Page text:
For line-width sizing, I compared it with my Pilot/Namiki Falcon/Elabo soft extra-fine (the finest nib I own) and my Pilot Posting nib (arguably just as fine as the Falcon). As you can see, the Waverly is a bit broader than either of them, so I still might choose the Posting nib or Falcon to fill out miniscule government forms. But the Waverly is certainly fine enough for my sketching needs, even for the cross-hatching I did on the tree frogs or the fine hairs on the young cheetah (both sketches at bottom of page). Turned upside-down, it’s definitely as fine as the Falcon, but then it gets uncomfortably scratchy, so I wouldn’t want to use it that way.

Unlike the Posting nib, which is as hard as the proverbial nail, the Waverly has some flex – not as much as the Falcon, but just enough to act as a shock absorber, I guess, as it goes over all those bumps in the road.

Waverly nib - front view
Waverly nib - side view
Seen from the side, the Waverly nib has a very slight curve away from the paper – exactly the opposite of the Posting nib, which hooks toward the paper like a claw. Maybe the curve’s rounded surface gives it just enough additional contact with the paper to keep it gliding smoothly. (Surprisingly, those two apparently opposite shapes – one curved away from the paper, the other curved toward it – both make extremely smooth contact with the paper.) I don’t know enough about nib mechanics to understand how the Waverly’s curve affects performance, but I guess I won’t care – it’s one heck of a design that apparently fulfills its intended purpose.

My only complaint about the Waverly? The same thing I complained about with the Posting nib: It’s hard to find one on any other body but the Pilot Custom Heritage 912, so that’s what I got – yet another black one (my third now). I don’t have anything against the pen body, which is comfortable and attractive enough. But it means that if I carry any two of them together in my bag (let alone three!), I can’t tell them apart. For now, I’ve peeled off the WA sticker that was on the side of the pen and stuck it to the top of the cap so that I can identify it easily – but that’s an esthetically distasteful solution. I’ll work on a better one.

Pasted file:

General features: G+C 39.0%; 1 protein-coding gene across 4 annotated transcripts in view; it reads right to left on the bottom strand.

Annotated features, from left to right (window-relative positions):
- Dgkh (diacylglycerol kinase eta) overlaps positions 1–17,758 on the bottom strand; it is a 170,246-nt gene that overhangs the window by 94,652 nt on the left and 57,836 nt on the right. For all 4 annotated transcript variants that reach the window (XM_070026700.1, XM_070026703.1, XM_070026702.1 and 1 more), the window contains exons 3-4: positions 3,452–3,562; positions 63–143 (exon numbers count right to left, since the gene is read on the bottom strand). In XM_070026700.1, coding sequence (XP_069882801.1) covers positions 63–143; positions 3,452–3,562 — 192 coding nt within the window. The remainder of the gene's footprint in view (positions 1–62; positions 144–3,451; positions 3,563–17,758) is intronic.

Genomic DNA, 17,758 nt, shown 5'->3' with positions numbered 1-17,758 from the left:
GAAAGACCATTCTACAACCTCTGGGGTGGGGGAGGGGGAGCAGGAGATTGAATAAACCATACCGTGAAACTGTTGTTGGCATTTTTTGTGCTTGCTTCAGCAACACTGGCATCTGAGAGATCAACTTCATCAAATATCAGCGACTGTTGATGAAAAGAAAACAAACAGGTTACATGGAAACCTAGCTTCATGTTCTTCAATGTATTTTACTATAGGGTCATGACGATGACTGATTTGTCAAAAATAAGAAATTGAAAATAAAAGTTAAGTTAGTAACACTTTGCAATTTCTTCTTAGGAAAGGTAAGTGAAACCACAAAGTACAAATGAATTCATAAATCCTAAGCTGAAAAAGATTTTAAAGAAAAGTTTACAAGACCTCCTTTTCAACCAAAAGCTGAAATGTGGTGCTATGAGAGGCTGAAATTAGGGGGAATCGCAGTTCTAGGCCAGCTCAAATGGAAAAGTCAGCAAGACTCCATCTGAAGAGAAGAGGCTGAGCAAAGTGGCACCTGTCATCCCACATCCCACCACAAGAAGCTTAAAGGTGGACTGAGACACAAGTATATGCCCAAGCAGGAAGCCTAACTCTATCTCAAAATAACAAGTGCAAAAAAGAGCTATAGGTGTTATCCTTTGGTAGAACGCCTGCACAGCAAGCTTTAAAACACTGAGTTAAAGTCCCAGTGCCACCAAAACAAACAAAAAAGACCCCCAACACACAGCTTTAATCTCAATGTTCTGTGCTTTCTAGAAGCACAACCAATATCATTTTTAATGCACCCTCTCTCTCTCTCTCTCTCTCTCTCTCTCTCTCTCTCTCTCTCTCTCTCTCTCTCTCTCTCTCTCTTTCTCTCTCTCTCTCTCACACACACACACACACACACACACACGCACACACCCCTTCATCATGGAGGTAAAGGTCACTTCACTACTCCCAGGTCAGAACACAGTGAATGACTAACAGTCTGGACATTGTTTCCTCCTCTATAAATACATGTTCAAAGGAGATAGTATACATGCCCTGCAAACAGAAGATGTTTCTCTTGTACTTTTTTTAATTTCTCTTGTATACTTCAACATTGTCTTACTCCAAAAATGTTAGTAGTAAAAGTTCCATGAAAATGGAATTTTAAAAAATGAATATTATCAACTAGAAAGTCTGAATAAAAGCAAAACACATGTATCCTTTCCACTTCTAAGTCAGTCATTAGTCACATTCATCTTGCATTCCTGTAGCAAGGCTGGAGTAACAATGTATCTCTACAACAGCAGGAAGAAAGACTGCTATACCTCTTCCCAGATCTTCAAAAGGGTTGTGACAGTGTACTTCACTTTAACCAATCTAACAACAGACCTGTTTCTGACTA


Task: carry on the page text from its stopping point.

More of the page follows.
10/7/15 (Pilot Waverly nib)
In the meantime, I’m enjoying the Waverly – a lot. Of the pen manufacturers I’m familiar with, Sailor easily takes the prize for having a huge line of innovative specialty nibs – but most are designed for stylish Asian calligraphy (and variable-line geeks like me), not for “normal” writing. For that, I have to hand it to Pilot for offering a wide variety of nibs useful to common writers – even ones that favor crappy, bumpy paper – which also benefit fountain pen sketchers like me.

Another black Pilot Custom Heritage 912 pen body -- identical to the two
I already own.
10/10/15 Platinum Carbon ink, 140 lb. Fabriano Studio cold-press paper
(sketched from photo)
10/7/15 Tsuki-yo ink, 140 lb. Fabriano Studio cold-press paper
(sketched from photo)
10/10/15 Platinum Carbon Black ink, colored pencil, 140 lb. Fabriano hot-press paper
(sketched from photo)


  1. You are becoming such a pen expert! What brand of Platinum Carbon ink do you use? I've bought cartridges and they still bleed. I want something that doesn't move and dries quickly.

    1. Platinum is the brand name. The Platinum Black ink does bleed, but Platinum Carbon Black is the most waterproof ink I know of and also dries quickly. Here's a link to it on Goulet:

    2. Six years later - try De Atramentis Document Ink. No smearing at all!